Weird Things Customers Say In Bookshops

Reading & Writing

This is the title of a book culled from a website by Jen Campbell, and is the kind of slim volume you find beside the till – but it’s also a testament to the patience and resourcefulness of put-upon booksellers when faced with the utter idiocy of customers whose reading is limited to Jeremy Clarkson and EL James (I didn’t realise she was English – sorry, world).

Here are a couple of things booksellers have been asked.

‘Have you any books by Jane Eyre?’

‘Do you have this children’s book I’ve heard about? It’s called ‘Lionel Richie and the Wardrobe’.’

‘Are all of your books for sale, or just some of them?’

‘Do you sell Christmas trees? You have a Christmas display in the window.’

But it’s the longer exchanges that put booksellers to the test, as customers ask them to try and recall the book with the green cover they had as a child, or the one with the murder in it, or berate the bookshop for not stocking the sequel to ‘The Diary of Anne Frank’ because after all it was a big success so she must have written one.

And it’s amazing how many times the ‘Twilight’ film franchise crops up here, as people ask to read the book R-Patz liked. I guess they’ll be getting the stupid ‘Fifty Shades of Grey’ questions next.

Price £7.99, and a bloody good laugh.

6 comments on “Weird Things Customers Say In Bookshops”

  1. Colin Pierce says:

    When I was a bookseller I was asked if we had a copy of “Ken Livingstone Seagull”. I politely suggested that he meant “Jonathan Livingstone Seagull” but he was having none of it. I even thought for a moment that someone had written a spoof, so looked it up. But no. Customer left in a huff.

  2. Dan Terrell says:

    While I was in high school in the 50’s, I worked weekends and holidays as an Asst. Manager in a Doubleday bookshop on Long Island. I got the troubled customers referred to me. We got a lot of newly-weathy people with airs and sometimes they wanted the strangest things.
    One man asked a salesperson for a Thes-a-ris for his daughter to take with her to college. He got angry when the salesperson went blank and asked for help.
    Another time, a woman quietly asked for a historical novel (soft-pornish). She wanted a new book called “Mucatel” and was taken to the wine section. She also got mad because she thought the salesperson was pulling her leg. What she actually wanted was a book called “Messalina” – Claudius’s 3rd wife and a bit of a tramp with a whip, at least on the cover.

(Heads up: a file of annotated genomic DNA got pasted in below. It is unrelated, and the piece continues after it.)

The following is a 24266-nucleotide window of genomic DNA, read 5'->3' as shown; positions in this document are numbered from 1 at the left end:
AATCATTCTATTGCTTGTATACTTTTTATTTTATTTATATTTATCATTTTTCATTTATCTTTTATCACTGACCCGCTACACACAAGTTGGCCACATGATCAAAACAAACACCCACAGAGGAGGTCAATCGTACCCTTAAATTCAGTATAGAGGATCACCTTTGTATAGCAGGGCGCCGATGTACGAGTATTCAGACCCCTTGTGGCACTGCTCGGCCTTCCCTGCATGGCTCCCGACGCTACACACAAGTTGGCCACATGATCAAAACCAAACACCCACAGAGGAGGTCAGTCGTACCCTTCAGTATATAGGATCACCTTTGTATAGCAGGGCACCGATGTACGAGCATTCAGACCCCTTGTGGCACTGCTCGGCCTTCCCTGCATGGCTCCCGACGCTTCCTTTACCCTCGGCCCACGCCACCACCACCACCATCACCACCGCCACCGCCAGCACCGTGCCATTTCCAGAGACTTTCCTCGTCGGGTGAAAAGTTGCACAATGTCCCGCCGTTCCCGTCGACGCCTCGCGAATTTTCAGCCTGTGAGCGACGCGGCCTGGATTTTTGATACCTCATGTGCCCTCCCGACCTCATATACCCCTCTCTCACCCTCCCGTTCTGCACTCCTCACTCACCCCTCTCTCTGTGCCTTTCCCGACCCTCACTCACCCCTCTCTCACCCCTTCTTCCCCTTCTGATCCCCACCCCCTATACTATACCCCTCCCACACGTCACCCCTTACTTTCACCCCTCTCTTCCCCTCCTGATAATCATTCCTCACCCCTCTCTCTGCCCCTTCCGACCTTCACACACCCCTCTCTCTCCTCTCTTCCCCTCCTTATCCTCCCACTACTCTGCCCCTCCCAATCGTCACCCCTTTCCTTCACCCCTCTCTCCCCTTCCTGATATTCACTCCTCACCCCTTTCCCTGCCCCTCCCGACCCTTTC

The best though (lightly x rated) was the blonde woman who every few months had us select hundreds of dollars (50’s dollars)worth of fiction and non-fiction books, gift wrap them, and deliver them to her when she drove up in her red Caddy. One summer morning she was off for a long sail on her yacht and I carried a loaded box of “gift’ books we’d selected out to her top-down car. (My first time doing so.) As directed I put them on the front seat of her car. She was wearing a thin nightgown and a lacy wrap. My mourh must have dropped because she laughed, said “enjoy” and roared off. The Manager told me later: “I should have warned you, Dan, but she spends thousands of dollars with us a year. And she reads the books.” (If she decided she didn’t like a book, she’d returned it unread.)
    I was 18, if you’re wondering.

  3. Helen Martin says:

    Why is the desired book in the anecdote always green? You get it in libraries, too. “Remember that book I read last week, the green one?” There’s an occasional feature on Saturday morning radio which features children’s librarians who will track down that favourite book you read in grade four and about which you can only remember a very few details, none of which is either the author or the title.

  4. Steve says:

    “A Wrinkle In Time”.

    Of course that was the 8th grade.
    And I don’t remember the color of the cover.

  5. Helen Martin says:

    Steve, that book is now out in a new paperback edition with silver swirls on the cover to celebrate its 5oth anniversary. It has been a novel choice for study in grades 6 or 7 for a long time.

  6. glasgow1975 says:

    Lionel Ritchie and the Wardrobe . . .that has to go on facebook 😉

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